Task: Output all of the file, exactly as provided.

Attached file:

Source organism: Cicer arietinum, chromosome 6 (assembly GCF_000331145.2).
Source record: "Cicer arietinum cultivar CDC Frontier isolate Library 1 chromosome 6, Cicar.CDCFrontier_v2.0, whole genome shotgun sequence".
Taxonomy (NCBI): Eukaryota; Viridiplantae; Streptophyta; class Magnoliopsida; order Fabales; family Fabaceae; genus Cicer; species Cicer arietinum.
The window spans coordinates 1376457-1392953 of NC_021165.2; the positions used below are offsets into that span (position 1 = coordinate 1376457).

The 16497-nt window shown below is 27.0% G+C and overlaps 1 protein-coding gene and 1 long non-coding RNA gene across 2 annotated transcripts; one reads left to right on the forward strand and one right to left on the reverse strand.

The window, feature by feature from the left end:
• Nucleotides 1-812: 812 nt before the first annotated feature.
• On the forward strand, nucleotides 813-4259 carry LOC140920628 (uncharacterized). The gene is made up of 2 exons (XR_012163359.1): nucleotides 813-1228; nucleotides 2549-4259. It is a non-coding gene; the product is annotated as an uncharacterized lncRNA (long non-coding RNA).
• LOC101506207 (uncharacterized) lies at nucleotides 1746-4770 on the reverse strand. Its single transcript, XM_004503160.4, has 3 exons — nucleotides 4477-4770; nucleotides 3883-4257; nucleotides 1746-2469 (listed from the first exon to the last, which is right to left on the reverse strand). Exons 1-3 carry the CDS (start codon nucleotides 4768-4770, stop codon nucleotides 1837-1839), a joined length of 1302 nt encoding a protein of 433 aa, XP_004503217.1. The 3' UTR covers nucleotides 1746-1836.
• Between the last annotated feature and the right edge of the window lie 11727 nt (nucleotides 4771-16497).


Source organism: Cicer arietinum, chromosome 6 (assembly GCF_000331145.2).
Source record: "Cicer arietinum cultivar CDC Frontier isolate Library 1 chromosome 6, Cicar.CDCFrontier_v2.0, whole genome shotgun sequence".
Taxonomy (NCBI): Eukaryota; Viridiplantae; Streptophyta; class Magnoliopsida; order Fabales; family Fabaceae; genus Cicer; species Cicer arietinum.
The window spans coordinates 1376457-1392953 of NC_021165.2; the positions used below are offsets into that span (position 1 = coordinate 1376457).

The 16497-nt window shown below is 27.0% G+C and overlaps 1 protein-coding gene and 1 long non-coding RNA gene across 2 annotated transcripts; one reads left to right on the forward strand and one right to left on the reverse strand.

The window, feature by feature from the left end:
• Nucleotides 1-812: 812 nt before the first annotated feature.
• On the forward strand, nucleotides 813-4259 carry LOC140920628 (uncharacterized). The gene is made up of 2 exons (XR_012163359.1): nucleotides 813-1228; nucleotides 2549-4259. It is a non-coding gene; the product is annotated as an uncharacterized lncRNA (long non-coding RNA).
• LOC101506207 (uncharacterized) lies at nucleotides 1746-4770 on the reverse strand. Its single transcript, XM_004503160.4, has 3 exons — nucleotides 4477-4770; nucleotides 3883-4257; nucleotides 1746-2469 (listed from the first exon to the last, which is right to left on the reverse strand). Exons 1-3 carry the CDS (start codon nucleotides 4768-4770, stop codon nucleotides 1837-1839), a joined length of 1302 nt encoding a protein of 433 aa, XP_004503217.1. The 3' UTR covers nucleotides 1746-1836.
• Between the last annotated feature and the right edge of the window lie 11727 nt (nucleotides 4771-16497).